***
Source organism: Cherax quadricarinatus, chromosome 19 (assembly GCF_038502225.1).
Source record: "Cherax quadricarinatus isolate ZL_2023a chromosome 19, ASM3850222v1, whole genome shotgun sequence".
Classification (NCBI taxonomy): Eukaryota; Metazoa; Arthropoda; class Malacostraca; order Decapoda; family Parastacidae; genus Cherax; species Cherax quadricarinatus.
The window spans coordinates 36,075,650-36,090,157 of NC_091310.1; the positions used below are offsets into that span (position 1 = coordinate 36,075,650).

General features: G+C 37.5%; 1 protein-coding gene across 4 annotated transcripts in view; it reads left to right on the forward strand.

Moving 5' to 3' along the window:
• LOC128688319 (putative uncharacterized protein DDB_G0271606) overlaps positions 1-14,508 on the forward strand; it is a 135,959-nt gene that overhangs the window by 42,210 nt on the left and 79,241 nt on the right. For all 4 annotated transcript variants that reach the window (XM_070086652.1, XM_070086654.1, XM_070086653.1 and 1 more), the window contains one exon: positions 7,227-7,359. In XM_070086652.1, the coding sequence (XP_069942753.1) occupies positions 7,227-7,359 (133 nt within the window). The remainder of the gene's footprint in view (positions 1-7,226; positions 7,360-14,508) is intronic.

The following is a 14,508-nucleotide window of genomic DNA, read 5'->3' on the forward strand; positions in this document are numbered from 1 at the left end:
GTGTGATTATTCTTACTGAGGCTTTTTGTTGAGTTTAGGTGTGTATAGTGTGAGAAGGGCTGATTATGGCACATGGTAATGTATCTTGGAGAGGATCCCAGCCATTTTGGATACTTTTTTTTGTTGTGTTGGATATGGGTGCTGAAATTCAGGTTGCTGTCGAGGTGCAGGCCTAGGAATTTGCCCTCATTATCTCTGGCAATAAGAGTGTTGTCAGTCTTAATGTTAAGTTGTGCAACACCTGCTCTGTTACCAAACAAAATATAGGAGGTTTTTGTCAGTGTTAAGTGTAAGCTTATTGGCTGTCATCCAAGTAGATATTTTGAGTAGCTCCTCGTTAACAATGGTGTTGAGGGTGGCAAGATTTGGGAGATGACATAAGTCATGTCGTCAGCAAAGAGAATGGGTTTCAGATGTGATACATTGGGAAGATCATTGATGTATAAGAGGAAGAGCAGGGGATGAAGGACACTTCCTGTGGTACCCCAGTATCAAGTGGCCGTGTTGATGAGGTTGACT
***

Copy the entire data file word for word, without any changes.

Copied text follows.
Source organism: Cherax quadricarinatus, chromosome 19 (assembly GCF_038502225.1).
Source record: "Cherax quadricarinatus isolate ZL_2023a chromosome 19, ASM3850222v1, whole genome shotgun sequence".
Classification (NCBI taxonomy): Eukaryota; Metazoa; Arthropoda; class Malacostraca; order Decapoda; family Parastacidae; genus Cherax; species Cherax quadricarinatus.
The window spans coordinates 36,075,650-36,090,157 of NC_091310.1; the positions used below are offsets into that span (position 1 = coordinate 36,075,650).

General features: G+C 37.5%; 1 protein-coding gene across 4 annotated transcripts in view; it reads left to right on the forward strand.

Moving 5' to 3' along the window:
• LOC128688319 (putative uncharacterized protein DDB_G0271606) overlaps positions 1-14,508 on the forward strand; it is a 135,959-nt gene that overhangs the window by 42,210 nt on the left and 79,241 nt on the right. For all 4 annotated transcript variants that reach the window (XM_070086652.1, XM_070086654.1, XM_070086653.1 and 1 more), the window contains one exon: positions 7,227-7,359. In XM_070086652.1, the coding sequence (XP_069942753.1) occupies positions 7,227-7,359 (133 nt within the window). The remainder of the gene's footprint in view (positions 1-7,226; positions 7,360-14,508) is intronic.

The following is a 14,508-nucleotide window of genomic DNA, read 5'->3' on the forward strand; positions in this document are numbered from 1 at the left end:
GTGTGATTATTCTTACTGAGGCTTTTTGTTGAGTTTAGGTGTGTATAGTGTGAGAAGGGCTGATTATGGCACATGGTAATGTATCTTGGAGAGGATCCCAGCCATTTTGGATACTTTTTTTTGTTGTGTTGGATATGGGTGCTGAAATTCAGGTTGCTGTCGAGGTGCAGGCCTAGGAATTTGCCCTCATTATCTCTGGCAATAAGAGTGTTGTCAGTCTTAATGTTAAGTTGTGCAACACCTGCTCTGTTACCAAACAAAATATAGGAGGTTTTTGTCAGTGTTAAGTGTAAGCTTATTGGCTGTCATCCAAGTAGATATTTTGAGTAGCTCCTCGTTAACAATGGTGTTGAGGGTGGCAAGATTTGGGAGATGACATAAGTCATGTCGTCAGCAAAGAGAATGGGTTTCAGATGTGATACATTGGGAAGATCATTGATGTATAAGAGGAAGAGCAGGGGATGAAGGACACTTCCTGTGGTACCCCAGTATCAAGTGGCCGTGTTGATGAGGTTGACT